T H E  O L D  G R E E N  B E E M E R
RIDING A 1974 BMW R90/6 FLAT TWIN



POINTS IGNITION AND ... COMPUTER AIDED DIAGNOSTICS!






THOUGHT I HEARD SOMETHING

In my quest to make this engine run and idle as smooth as practically possible I've gone
the usual way of jetting / rejetting / reaming / adjusting / float bowling, turning mixture
screws and tuning spark plugs gaps. Although all this brought me a long way in
reaching the final goal, there was one thing still out of reach for old school
tools. I am talking about checking ignition spacing on a running engine.
Dynamic that is, instead of using an Ohmmeter ( the archaic type )
and a hex key to turn the engine by hand ( Static method )






Have no fear for the dark black hole.



IGNITION INTERVAL SPACING

Some BMW boxers engines can give you a hard time if you like to check and
adjust ignition timing with the help of a stroboscopic lamp. In most cases the
mark you see on the flywheel will be blurry instead of sharp. This is not a
failure of your timing light, it's a fault in the engine. If the thin end of the
camshaft ( where the ingnition cam / advance mechanism sits on ) is
slightly bend or the ignition cam itself is out of specs ( not exactly
180 degrees devided ) you will wind up with a double ( blurry )
image seen trough the peephole. Ultimately A worn Timing
chain / tensioner combination can also be a factor in this.





Super definition hearing, now let the bike do the singing ...



I've engaged " modern " computer technology to help out, as my own ears and brain
are just not fast enough to make any proper judgement at all. So ... a PC, 
laptop
or such, maybe a smartphone can do it ( I do not use 'm, so I can't tell ) and
a microphone is what you need, and off course software that allows you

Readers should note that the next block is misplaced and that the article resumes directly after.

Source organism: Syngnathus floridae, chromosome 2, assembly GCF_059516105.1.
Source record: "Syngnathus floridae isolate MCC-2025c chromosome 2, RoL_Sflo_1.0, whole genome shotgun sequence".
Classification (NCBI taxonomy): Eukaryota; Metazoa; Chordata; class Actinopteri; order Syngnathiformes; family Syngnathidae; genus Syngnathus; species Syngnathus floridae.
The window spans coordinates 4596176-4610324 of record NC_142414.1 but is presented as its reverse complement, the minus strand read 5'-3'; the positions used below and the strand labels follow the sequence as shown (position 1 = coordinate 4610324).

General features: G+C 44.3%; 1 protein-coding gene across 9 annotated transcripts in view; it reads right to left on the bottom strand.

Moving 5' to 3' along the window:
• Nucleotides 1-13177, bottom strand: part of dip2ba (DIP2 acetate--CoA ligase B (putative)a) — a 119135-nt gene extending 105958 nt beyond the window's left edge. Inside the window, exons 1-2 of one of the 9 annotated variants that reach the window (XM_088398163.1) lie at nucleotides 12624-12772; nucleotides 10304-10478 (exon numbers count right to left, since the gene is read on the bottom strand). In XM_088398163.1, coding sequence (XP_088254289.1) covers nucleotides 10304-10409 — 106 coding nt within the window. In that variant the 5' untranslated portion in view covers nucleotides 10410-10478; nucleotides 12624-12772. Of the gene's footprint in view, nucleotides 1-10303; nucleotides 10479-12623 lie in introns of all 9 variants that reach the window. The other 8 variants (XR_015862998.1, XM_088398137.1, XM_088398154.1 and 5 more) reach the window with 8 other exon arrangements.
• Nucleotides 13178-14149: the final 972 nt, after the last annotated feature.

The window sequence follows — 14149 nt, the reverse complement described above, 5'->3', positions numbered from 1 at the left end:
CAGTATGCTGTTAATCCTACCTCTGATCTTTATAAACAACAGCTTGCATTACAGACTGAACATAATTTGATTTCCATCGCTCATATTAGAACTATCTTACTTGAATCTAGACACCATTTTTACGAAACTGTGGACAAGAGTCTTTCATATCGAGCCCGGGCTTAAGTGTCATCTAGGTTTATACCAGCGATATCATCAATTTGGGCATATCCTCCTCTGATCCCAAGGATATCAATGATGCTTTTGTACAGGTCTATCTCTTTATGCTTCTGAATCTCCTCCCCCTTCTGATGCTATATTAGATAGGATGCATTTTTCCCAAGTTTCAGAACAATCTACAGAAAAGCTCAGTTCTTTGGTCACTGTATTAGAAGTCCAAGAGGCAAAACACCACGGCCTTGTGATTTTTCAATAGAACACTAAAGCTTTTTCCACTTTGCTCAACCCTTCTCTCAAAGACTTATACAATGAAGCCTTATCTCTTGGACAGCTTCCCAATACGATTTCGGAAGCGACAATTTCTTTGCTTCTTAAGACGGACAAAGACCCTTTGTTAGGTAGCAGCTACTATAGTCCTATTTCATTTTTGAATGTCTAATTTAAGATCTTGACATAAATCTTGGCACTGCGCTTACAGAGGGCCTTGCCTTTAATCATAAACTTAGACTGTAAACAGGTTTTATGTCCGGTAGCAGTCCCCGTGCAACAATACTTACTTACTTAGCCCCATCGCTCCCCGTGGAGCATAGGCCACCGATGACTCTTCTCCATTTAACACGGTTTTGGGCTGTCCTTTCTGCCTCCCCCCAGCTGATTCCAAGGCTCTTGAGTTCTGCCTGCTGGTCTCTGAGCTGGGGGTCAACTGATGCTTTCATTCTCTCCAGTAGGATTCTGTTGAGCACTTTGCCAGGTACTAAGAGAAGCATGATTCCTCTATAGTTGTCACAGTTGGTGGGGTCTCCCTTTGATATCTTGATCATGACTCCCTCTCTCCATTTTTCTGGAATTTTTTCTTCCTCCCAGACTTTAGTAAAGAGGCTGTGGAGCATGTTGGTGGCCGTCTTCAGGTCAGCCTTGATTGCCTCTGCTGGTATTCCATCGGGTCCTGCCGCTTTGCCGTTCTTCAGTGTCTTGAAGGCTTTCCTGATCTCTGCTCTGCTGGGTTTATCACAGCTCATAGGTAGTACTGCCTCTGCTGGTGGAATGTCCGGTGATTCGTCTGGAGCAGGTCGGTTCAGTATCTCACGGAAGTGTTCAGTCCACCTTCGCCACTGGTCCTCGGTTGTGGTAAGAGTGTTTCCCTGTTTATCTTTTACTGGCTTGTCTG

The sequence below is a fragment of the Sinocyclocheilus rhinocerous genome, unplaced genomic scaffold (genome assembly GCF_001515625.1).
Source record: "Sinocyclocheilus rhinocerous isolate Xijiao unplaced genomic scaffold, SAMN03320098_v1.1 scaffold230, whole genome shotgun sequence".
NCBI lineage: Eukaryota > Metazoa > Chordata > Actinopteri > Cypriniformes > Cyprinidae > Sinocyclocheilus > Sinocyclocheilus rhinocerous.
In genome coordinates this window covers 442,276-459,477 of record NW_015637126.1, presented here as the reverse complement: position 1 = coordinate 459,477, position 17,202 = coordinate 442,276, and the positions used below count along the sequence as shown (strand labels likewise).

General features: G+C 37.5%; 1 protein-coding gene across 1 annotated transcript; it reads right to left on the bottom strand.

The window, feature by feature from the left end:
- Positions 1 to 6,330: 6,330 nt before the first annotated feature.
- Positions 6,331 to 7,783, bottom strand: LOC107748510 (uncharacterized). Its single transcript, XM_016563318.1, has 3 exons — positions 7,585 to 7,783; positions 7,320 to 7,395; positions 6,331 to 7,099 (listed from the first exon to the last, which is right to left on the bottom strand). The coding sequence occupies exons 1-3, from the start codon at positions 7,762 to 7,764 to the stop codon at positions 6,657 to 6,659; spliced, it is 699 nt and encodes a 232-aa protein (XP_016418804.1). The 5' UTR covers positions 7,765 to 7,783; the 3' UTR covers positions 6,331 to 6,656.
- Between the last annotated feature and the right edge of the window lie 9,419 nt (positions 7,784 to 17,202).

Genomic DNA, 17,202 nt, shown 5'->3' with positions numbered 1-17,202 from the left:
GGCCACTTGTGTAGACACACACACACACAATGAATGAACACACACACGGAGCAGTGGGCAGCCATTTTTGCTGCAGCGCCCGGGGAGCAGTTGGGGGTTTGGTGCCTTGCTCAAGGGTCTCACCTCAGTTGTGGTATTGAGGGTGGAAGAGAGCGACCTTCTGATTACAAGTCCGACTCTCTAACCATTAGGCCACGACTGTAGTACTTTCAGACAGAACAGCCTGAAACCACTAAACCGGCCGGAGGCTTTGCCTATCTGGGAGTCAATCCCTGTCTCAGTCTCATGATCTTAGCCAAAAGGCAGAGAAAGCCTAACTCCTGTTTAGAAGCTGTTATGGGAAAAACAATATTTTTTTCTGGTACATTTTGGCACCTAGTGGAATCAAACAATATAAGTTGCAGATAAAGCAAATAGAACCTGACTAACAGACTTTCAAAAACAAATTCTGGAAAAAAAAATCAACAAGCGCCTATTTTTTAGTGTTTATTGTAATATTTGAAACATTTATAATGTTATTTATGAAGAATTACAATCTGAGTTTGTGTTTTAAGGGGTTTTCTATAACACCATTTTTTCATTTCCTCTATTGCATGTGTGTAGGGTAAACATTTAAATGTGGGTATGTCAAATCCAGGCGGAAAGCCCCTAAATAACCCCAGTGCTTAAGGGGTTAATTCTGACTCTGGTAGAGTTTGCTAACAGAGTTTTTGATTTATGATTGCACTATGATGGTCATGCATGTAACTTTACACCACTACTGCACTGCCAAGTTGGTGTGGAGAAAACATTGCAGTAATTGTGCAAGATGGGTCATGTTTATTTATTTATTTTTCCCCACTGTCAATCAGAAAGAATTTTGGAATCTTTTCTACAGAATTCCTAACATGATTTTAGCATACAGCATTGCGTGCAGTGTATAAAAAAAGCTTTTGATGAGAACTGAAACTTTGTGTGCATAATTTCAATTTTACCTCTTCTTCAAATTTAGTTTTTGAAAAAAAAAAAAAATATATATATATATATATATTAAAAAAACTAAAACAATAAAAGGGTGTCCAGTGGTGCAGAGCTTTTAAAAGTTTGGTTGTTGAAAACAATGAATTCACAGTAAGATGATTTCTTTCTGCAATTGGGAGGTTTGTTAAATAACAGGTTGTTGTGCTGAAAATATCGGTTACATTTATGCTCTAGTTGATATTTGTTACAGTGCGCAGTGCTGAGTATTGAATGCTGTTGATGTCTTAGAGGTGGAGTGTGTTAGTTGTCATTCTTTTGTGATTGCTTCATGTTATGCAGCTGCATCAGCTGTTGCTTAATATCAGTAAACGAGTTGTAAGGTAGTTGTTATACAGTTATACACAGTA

to measure deep in time for example AUDACITY or NERO editor.





Start up the engine and record the sound at the exhausts, practically it doesn't matter at
what speed it's running as long as it's turning without any hesitation. Now load the
recording into Audacity ( as you see in the image ) and use the controls
in the
 view menu or the magnifier tool to fill the screen and have a good view.

Sound of the engine running at 870 rpm





By using the View menu - expand screen vertical / horizontal or by using the magnifier tool
you can have a closer look at what you are doing.





Now by using the selection tool ( the button above the magnifier tool ) you can make
a selection of the exhaust pulses  top / top and read out how long that took in
time ( msec ). In this case 0,069 sec ( 69 msec )





Now select the next  top / top wave and see if there is a significant difference relative
to the former readout, In this second case, the number is 0,069 sec.
 60 devided
by 0.069 makes about 869 revolutions, and that's about right for a boxer's idle.
Indeed airhead boxers can idle at slower speeds like 600 or thereabouts and
although ultra low idle sound really great, oil pressure will suffer ... and on
a hot day your engine will not be exactly happy idling like that for long.
If you like to hear extremely low rpm idle, you can make that happen
in the Audacity software as well, for an example click  here  that's
how the engine sounds idling at a mere 234 rpm.
As you hear
that sounds pretty similar to a puffing archaic boat's engine.



NOW, BACK TO HANDS ON




Ignition Advance Unit, Camshaft, Oilpump


Suppose you do find unevenness in spacing between the pulses ( not unlikely )
than first thing you want to find out is: Do we have a bended camshaft end?
To check that out you have to fabricate a support for a measuring dial or
a simple fixed point, to be able to eyeball the thin shaft on straightness.
The shaft itself can be corrected with a plastic hammer ( careful now )
When the shaft is true enough, check if the points ( after being set
to open on the F mark, open on the Next rotation F mark  as well.
If not,
disassemble the advance unit and rework the " early "
lobe of the ignition cam ( oil stone grinding by hand ) to
make the
ignition triggers in time at each revolution.





Make sure the thin end is straight. No problems, All ok here?
Go for the ignition cam.






For some reason the ignition cam can be out of 180 degrees offset.
Wear or fabrication error? I can't tell, it can be corrected
with
a truly flat fine grit oilstone or diamond sanding tool.





Take the unit apart and rework the lobe that's opening the points to early
compared to the other side. Just a few rolling rubs to begin, take your
time, it's gonna be ok! Work in small increments to get the hang
of it, reassemble and check regularly. Use some ultra fine
grit oiled emery paper to polish up and finish the job.

Congratulations, you've done fine tuning!







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